• Class A Misdemeanor: Up to 11 months and 29 days in jail and up to a $2,500 fine.
  • Class B Misdemeanor: Up to 6 months in jail and a fine of up to $500.
  • Class C Felony: Between 3 to 15 years in jail and up to a $10,000 fine.
  • Class D Felony: Between 2 to 12 years in jail and a fine of up to $5,000.

Besides fines and time in prison, you may face additional consequences, such as loss of child custody, firearm restrictions, and license suspension. While these are the main consequences, a domestic violence enhancer could increase your sentence.

Domestic Violence: Frequently Asked Questions

What are some defenses for domestic violence enhancements?

When you work with a criminal defense lawyer, they can help create defenses to reduce your sentence, even if you have aggravating factors against you. While domestic violence is a serious crime, some possible reasons include self-defense, defense of property, or defending another person.

Are stalking and harassment considered domestic abuse?

While domestic violence usually involves physical harm toward family members and other close relatives, harassment and stalking can be considered domestic abuse. Harassment consists of speaking to one in a threatening or offensive way. Meanwhile, stalking is when someone repeatedly contacts or harasses someone in a way that makes them fearful.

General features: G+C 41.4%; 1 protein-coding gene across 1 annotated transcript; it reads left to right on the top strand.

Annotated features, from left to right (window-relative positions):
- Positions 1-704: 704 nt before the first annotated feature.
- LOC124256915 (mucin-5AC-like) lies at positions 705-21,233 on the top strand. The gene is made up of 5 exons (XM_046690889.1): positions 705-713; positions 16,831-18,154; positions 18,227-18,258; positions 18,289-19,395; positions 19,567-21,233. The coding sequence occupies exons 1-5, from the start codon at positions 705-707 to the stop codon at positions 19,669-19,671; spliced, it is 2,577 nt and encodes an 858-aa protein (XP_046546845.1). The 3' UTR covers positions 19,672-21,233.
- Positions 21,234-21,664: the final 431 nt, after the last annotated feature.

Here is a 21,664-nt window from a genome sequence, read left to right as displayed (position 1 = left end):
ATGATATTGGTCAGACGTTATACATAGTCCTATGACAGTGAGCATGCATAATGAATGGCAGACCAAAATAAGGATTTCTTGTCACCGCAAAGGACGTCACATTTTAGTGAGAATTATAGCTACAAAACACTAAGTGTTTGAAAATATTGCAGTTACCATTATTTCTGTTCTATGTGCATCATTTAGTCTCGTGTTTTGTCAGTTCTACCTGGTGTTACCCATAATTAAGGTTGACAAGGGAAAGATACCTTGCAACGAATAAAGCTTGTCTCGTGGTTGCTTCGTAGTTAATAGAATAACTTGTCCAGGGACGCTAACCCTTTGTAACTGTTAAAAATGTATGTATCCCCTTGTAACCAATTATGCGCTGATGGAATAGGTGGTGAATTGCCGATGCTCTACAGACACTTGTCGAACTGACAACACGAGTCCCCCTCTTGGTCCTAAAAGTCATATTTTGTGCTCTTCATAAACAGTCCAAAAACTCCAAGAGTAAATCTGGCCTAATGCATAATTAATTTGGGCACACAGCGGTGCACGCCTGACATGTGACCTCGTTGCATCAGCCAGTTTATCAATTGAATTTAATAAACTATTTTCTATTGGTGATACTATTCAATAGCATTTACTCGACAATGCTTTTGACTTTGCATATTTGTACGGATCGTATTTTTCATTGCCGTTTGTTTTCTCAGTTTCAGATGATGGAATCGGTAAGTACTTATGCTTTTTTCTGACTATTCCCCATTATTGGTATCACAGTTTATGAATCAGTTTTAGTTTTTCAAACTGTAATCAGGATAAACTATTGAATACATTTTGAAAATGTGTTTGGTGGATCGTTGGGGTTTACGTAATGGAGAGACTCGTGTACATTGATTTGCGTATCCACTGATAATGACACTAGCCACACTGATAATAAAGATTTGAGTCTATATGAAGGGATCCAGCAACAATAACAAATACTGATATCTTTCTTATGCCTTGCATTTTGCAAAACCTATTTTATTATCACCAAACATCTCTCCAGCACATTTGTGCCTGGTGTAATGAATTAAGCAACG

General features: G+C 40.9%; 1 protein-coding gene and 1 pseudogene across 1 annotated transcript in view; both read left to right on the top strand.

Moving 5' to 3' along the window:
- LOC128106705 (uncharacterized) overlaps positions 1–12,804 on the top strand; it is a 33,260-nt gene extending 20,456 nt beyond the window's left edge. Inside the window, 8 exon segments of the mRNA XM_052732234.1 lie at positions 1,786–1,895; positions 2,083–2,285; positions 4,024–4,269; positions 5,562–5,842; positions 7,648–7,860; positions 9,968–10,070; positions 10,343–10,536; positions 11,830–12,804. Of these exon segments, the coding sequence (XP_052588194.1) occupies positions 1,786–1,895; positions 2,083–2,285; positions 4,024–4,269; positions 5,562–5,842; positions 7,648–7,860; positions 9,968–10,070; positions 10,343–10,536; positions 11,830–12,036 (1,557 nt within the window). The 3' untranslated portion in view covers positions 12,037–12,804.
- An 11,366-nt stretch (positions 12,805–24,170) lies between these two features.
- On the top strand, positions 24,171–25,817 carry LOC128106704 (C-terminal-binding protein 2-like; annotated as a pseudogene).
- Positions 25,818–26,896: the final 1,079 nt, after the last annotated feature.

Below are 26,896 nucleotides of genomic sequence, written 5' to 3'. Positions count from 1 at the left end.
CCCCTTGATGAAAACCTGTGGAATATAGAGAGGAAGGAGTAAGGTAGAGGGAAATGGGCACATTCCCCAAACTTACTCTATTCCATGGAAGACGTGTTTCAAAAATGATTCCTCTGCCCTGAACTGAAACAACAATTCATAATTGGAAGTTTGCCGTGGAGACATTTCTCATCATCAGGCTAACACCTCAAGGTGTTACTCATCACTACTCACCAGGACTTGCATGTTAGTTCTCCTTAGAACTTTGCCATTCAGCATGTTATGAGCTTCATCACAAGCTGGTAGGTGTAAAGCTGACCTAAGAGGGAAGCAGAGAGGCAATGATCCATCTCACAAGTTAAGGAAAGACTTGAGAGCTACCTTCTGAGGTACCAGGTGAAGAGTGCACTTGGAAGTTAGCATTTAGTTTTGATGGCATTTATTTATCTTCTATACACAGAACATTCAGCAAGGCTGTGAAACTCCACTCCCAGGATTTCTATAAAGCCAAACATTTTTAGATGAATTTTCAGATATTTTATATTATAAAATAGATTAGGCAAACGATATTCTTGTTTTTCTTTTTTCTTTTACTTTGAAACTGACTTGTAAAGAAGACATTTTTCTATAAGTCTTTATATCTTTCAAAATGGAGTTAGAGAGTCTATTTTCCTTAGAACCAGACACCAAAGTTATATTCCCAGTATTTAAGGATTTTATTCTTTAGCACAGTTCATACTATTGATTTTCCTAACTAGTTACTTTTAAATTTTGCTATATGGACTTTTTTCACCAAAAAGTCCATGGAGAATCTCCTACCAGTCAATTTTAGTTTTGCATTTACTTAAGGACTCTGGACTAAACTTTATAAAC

What are mitigating factors?

As opposed to aggravating factors, mitigating factors are reasons for the judge to reduce your criminal charges. For example, if your case was a first-time offense, you acted out of defense, and you showed regret for your actions, the judge might decrease your charges. A criminal defense lawyer can compile mitigating factors to help improve your case.

Contact an Experienced Criminal Defense Lawyer Today

People convicted of domestic violence offenses can face serious charges in Tennessee. With aggravating factors, these punishments can significantly escalate. Working with an experienced attorney can help you understand your criminal charges and how enhancements may affect your case.

At Pickford Law, we aim to protect your rights and reduce your sentence for your domestic violence charges and criminal case. We’ll create a strong defense for you to fight against domestic violence enhancements and related legal issues. Contact us today to schedule your free consultation.

Author Bio

Shalondra Grandberry Pickford

Shalondra Grandberry Pickford is a highly skilled attorney and the founder of Pickford Law. Her legal practice is committed to representing clients on various legal matters, including social security disability, veterans’ disability, estate planning, and personal injury. With over ten years of experience in law and a license to practice in Tennessee and Arkansas, Shalondra is committed to providing personalized and effective legal representation to each client.

Shalondra received her Juris Doctorate from The University of Memphis Cecil C. Humphreys School of Law and is a member of the Tennessee and Arkansas State Bar Associations. She has received numerous accolades for her work, including the exclusive Rising Stars award from Super Lawyers in 2017 and again in 2022.